The chairman pointed out that Scots comprised only 15 per cent of the shareholders, and that the HBOS board had made it a habit of holding its meetings around the country.
It was the final question f that dumbfounded Lord Stevenson. Would Lloyds Banking Group continue to be run like a family business, one shareholder asked.
The HBOS chairman reeled. "Gosh, that is a heart-wrenching question," he admitted. And one he could not answer.
Brown, Darling, Mandelson – the accusations fly
THE battle for HBOS has ended but questions on whether enough was done to save the bank have only just begun.
The finger will be pointed at Gordon Brown, the Prime Minister, and Alistair Darling, the Chancellor, not just for allowing the deal to go through by waiving competition rules, but also for apparently refusing to consider any alternative.
The key moment came six weeks after the deal was given the green light, when it emerged that not only HBOS needed bailing out, but also Lloyds and RBS, with other banks in trouble too. At that point a stand-alone option seemed to be back on the table.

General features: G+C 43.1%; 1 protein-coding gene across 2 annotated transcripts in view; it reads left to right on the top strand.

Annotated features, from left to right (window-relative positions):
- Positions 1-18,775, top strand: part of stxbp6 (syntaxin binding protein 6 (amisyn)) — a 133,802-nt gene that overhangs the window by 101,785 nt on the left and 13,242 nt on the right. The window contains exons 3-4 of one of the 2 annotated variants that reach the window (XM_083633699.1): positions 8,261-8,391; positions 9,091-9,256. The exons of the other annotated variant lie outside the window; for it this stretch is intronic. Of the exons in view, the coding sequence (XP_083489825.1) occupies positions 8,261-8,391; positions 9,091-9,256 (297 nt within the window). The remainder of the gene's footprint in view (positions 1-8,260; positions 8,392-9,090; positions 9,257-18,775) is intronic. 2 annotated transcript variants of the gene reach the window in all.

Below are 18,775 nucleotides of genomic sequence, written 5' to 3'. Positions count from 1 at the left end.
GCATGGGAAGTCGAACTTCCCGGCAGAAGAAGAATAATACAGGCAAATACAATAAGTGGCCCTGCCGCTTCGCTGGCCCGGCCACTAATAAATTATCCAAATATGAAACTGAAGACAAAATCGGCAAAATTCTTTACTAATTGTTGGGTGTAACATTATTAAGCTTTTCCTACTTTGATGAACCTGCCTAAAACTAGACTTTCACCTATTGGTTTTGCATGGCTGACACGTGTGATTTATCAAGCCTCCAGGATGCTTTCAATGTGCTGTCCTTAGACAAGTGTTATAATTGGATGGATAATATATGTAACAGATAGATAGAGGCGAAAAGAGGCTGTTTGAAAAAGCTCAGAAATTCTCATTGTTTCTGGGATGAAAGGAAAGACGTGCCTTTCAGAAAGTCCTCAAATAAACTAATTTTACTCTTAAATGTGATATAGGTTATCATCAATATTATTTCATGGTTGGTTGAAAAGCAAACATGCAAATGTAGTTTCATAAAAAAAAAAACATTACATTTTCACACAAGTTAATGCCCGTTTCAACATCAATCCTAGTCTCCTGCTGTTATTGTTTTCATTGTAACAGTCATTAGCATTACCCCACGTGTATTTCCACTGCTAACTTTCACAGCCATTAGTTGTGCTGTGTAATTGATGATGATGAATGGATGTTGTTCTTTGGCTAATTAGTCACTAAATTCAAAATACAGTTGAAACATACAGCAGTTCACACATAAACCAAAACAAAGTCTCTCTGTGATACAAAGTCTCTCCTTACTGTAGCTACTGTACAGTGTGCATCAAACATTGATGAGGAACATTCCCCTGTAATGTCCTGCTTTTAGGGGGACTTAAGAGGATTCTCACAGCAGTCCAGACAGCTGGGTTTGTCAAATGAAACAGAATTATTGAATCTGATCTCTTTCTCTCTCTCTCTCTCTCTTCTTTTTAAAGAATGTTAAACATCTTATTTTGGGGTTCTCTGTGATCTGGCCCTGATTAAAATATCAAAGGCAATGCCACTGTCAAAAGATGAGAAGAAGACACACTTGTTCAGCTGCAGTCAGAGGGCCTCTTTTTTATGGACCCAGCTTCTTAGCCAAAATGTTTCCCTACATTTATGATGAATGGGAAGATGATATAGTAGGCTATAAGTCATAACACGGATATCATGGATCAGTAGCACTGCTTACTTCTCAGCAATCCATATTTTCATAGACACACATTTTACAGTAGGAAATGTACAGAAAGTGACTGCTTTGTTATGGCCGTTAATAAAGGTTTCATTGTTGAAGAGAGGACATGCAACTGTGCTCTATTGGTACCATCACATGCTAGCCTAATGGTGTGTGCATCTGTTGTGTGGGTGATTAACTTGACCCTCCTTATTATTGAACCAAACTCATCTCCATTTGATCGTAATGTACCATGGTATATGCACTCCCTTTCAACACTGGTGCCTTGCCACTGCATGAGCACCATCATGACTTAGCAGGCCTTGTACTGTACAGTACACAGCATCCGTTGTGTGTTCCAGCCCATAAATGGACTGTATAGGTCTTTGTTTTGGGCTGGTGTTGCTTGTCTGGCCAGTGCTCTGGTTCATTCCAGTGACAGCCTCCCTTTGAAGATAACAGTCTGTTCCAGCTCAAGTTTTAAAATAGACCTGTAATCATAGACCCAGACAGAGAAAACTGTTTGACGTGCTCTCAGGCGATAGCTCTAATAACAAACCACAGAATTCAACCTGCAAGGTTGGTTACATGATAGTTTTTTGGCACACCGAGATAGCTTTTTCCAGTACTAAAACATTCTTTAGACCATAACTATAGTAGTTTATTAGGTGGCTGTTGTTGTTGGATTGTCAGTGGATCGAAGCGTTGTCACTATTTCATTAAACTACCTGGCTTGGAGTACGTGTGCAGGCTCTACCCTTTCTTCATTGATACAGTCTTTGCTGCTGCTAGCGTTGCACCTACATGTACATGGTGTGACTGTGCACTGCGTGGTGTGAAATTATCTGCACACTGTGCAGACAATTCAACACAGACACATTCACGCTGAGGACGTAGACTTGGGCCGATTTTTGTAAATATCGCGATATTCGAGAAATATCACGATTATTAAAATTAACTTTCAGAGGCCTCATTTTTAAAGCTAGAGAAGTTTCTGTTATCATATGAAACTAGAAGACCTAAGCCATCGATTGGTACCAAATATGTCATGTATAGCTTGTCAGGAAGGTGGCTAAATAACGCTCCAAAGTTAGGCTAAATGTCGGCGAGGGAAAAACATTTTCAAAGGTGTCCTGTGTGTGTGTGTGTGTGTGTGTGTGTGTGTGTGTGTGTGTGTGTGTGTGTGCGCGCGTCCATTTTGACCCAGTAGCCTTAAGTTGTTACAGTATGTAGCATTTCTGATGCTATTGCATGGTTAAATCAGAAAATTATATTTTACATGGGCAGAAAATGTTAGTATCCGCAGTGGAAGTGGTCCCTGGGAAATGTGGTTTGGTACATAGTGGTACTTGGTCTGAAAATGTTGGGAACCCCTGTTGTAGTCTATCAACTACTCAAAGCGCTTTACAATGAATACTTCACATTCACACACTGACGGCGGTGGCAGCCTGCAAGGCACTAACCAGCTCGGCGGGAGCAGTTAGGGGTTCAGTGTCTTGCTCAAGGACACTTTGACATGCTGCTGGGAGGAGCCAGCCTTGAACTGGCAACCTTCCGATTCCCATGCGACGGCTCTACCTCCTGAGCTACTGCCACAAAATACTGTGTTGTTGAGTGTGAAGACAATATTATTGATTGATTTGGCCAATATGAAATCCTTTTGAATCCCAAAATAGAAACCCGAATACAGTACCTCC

Both Mr Brown and Mr Darling have argued that there was no alternative to the Lloyds bid and that was the only option which would provide financial stability.
Lord Mandelson, the Business Secretary, has not escaped criticism either. A few days after taking office, he made the crucial decision not to refer the takeover to the Competition Commission, leading to an unsuccessful challenge to the Competition Appeals Tribunal
However, blame will not solely be attached to UK Labour ministers. HBOS's board, chaired by Lord Stevenson, and its chief executive Andy Hornbywill be remembered as the people who brought a 300-year institution to its knees.
They argue that world events brought HBOS to this sorry end and that the Lloyds takeover was the only option, but their poor business practices, disastrous loans and refusal to look at alternatives for the bank were the real cause in many people's eyes. Questions have also been asked about the First Minister, Alex Salmond. At the start of the crisis he made great play of fighting Scotland's corner. But at the crucial moment, when it became clear that not only HBOS needed bailing out, he was reluctant to call for the deal to be abandoned. Only later did he complain of the failure of the government to "provide a level playing field" and express his preference for a stand-alone option.
Scottish Labour's Holyrood leader, Iain Gray, who had promised to be his own man in the leadership contest over the summer, toed the Westminster line on the issue on the few occasions he spoke out.